At the unveiling of the statue, a 20-inch-crack was found but the damage was not repaired until 1979. When the repair was taking place, a copper time capsule was uncovered. Inside, they found a railroad bill for shipment of the statue. The statue became a part of the Smithsonian Institution’s “Save Outdoor Sculpture!” program in 1992 to preserve and document outdoor art in the United States.

In recent decades, a growing number of citizens called for the removal of the statue. In August of 2017, around 150 protesters rallied outside of the Christopher Columbus statue. The protesters emphasized their belief that the lionization of Columbus presented a false narrative that failed to account for the actions of Columbus and his men as they enslaved, killed, and colonized Native Americans. Counter-protesters equated removal to the erasure of history, while those who called for removal countered that they did not want people to forget about Columbus, they simply did not want to honor him anymore. Mayor Andrew Ginther announced in 2017 what he hoped would be a compromise that would settle the controversy. Ginther announced his decision to keep the statue but distance the city from association with its namesake. He also announced that the city would focus on the healing the racial divide in Columbus.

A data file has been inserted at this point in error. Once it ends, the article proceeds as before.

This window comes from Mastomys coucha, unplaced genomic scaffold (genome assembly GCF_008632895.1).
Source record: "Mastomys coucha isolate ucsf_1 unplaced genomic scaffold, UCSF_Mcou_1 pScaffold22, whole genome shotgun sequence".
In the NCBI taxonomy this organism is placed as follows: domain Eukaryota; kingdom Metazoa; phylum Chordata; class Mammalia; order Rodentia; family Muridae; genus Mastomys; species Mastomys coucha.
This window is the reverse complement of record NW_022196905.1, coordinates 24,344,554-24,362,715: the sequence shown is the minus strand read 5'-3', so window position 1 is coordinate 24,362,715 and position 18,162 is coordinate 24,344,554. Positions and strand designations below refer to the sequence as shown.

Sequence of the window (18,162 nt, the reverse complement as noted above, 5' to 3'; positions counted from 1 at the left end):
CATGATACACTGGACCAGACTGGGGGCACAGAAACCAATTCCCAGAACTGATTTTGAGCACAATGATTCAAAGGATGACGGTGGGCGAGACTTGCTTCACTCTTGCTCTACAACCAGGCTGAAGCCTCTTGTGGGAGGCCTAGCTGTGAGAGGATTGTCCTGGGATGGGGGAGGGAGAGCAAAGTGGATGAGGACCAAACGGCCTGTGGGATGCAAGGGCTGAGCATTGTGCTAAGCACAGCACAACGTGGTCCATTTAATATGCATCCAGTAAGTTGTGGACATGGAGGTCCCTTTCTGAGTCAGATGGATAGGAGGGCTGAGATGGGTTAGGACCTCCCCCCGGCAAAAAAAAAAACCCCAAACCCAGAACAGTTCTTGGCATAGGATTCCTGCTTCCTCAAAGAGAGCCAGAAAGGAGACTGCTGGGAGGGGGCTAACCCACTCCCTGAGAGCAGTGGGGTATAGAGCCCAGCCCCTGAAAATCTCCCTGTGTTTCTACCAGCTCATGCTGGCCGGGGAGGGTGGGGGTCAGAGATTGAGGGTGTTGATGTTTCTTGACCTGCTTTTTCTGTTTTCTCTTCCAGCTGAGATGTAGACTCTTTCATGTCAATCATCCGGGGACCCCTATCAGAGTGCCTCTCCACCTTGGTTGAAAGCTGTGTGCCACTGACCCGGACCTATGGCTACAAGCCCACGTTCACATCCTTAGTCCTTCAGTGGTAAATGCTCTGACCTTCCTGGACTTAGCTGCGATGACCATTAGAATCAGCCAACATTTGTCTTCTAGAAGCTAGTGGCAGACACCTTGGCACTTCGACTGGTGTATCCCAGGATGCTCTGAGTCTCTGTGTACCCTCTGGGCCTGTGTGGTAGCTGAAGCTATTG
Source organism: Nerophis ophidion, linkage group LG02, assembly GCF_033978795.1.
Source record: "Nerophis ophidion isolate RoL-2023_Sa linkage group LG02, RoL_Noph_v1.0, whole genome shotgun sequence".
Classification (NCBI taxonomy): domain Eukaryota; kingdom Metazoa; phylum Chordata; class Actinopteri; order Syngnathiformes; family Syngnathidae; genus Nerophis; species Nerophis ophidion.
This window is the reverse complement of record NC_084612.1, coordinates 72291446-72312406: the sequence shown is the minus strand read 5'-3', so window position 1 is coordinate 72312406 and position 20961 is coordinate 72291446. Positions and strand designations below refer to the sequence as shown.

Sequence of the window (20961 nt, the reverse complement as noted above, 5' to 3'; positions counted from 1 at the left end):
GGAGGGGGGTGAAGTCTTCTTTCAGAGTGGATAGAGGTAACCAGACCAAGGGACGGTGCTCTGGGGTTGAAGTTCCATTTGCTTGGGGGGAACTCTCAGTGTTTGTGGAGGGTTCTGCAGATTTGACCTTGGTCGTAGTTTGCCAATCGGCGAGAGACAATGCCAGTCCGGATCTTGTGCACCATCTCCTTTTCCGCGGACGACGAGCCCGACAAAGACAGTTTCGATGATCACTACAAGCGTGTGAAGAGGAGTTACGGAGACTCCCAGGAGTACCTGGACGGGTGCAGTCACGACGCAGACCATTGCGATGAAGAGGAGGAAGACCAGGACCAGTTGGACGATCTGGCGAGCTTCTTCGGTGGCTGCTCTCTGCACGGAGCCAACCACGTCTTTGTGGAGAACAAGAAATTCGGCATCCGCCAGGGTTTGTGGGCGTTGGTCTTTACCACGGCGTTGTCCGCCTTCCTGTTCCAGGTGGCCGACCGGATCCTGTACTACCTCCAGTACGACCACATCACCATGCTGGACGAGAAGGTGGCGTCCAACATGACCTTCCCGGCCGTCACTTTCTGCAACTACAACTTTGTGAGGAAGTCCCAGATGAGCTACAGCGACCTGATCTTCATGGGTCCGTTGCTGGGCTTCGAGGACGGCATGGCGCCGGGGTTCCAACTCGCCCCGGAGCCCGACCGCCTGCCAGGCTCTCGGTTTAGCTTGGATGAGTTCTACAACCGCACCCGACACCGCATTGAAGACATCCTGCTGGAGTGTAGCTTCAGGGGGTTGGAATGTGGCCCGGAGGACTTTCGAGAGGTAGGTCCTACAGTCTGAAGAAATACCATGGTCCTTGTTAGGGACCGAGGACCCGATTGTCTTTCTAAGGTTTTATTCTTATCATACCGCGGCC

The 2020 protests in response to the killing of George Floyd led to a national movement that coalesced around Confederate statues and other symbols that protesters viewed as celebrating the actions of men who committed acts of violence against African Americans and Native Americans. On June 17, the sculpture was vandalized with the word “Rapist” painted across the base. Along with the vandalism, a petition circulated to remove the statue outside of Columbus City Hall. The petition explicitly stated that removing the sculpture is not about erasing history, but rather to educate residents with his full history and why their city was named after Columbus. Ginther announced on June 18 that the statue would be removed and replaced with artwork that demonstrates the city's fight to end racism.